Teradata installation is easy and straightforward. This chapter will help you in the installation of Teradata 15.10.0.07 SLES 11 for VMware (40 GB), including the monitor tool Viewpoint on 64-bit Windows 7 with 8 GB RAM.
The following recipes will be covered in this chapter:
- Setting up Teradata 15.10
- Setting up Teradata Studio Express
- Teradata on Azure
- Defining a connection
- Connecting to the Teradata system
- Using studio tool options
- Setting up Teradata SQLA
- Configuring SQLA
- Building a query builder
- Importing data
- Exporting data
- Fire up the installed VMware software:
- Click on
a Virtual Machineand select the
TDExpress220.127.116.11_Sles11_40GB_vp.vmxfile from the open window prompt:
- You are now ready to play the installed Teradata Database.
- Click on the
Play Virtual machinelink. The setup will run its course and take you to the login screen:
- Login with
rootas the username and password. Wait for the Teradata Lab log wallpaper to show up on the desktop in the bottom-right corner:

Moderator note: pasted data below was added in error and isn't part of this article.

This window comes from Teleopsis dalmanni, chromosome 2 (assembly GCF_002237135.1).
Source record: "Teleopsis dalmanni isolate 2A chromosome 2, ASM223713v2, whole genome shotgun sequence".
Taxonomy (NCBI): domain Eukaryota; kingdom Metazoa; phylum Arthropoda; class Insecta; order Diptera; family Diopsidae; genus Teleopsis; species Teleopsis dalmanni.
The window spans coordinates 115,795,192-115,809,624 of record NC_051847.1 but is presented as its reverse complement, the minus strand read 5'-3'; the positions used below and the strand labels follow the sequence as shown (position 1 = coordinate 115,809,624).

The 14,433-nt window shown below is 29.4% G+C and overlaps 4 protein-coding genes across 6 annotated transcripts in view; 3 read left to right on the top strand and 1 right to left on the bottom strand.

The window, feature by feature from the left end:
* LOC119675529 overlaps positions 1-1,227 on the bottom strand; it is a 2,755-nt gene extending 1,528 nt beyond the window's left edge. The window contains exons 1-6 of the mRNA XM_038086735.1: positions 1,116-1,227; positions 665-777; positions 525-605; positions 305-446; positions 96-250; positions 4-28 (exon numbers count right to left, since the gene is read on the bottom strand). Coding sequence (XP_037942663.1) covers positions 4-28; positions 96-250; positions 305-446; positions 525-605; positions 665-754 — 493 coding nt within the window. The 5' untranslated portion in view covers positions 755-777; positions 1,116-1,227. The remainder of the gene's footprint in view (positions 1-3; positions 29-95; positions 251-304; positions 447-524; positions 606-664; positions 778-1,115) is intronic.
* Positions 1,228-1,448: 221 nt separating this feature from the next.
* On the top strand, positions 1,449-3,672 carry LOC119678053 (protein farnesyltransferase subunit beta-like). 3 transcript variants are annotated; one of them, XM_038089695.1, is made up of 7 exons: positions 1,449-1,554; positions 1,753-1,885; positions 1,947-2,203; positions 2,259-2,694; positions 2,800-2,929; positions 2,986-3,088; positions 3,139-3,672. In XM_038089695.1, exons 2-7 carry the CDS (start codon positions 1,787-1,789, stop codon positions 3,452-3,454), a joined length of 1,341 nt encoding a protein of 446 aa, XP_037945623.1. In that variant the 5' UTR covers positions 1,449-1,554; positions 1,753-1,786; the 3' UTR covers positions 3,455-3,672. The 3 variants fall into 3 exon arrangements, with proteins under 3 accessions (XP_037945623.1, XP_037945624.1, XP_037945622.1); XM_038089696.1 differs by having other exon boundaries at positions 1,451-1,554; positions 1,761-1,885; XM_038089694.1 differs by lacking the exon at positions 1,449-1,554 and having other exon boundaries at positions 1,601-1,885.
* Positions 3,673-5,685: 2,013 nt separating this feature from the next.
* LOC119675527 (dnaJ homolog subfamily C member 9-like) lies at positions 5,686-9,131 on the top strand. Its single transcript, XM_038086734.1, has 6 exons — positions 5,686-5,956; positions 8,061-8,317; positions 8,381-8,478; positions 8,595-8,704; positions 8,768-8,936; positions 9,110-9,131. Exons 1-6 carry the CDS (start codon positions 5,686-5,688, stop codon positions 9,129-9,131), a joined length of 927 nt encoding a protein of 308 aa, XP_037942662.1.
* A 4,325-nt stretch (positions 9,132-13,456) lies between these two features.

- Voila! You have successfully installed the Teradata Database on your machine. The world's best analytical and data warehouse database is now up and running on your machine as the VM image:
In the current version of VMware, we are already blessed with Teradata Studio Express. You will see an icon,
Teradata Studio Express; all you need to do is click on this and it will fire up the client tool.
What if you want to install on your local machine/desktop without VMware? It's easy, all you need to do is create a login account at http://developer.teradata.com/ and then go to the download link. Under tools, search for Teradata Studio Express.
For a Windows machine:
- Unzip the client tool package to your local directory.
setup.exeto launch the Teradata Studio Express installation.
- Teradata Studio Express is installed in the Program Files directory. For example,
C:\Program Files (x86)\Teradata\Client\16.00\Teradata Studio Express.
- Now, as the VMware machine is Linux OS-based, the installation file will be located in the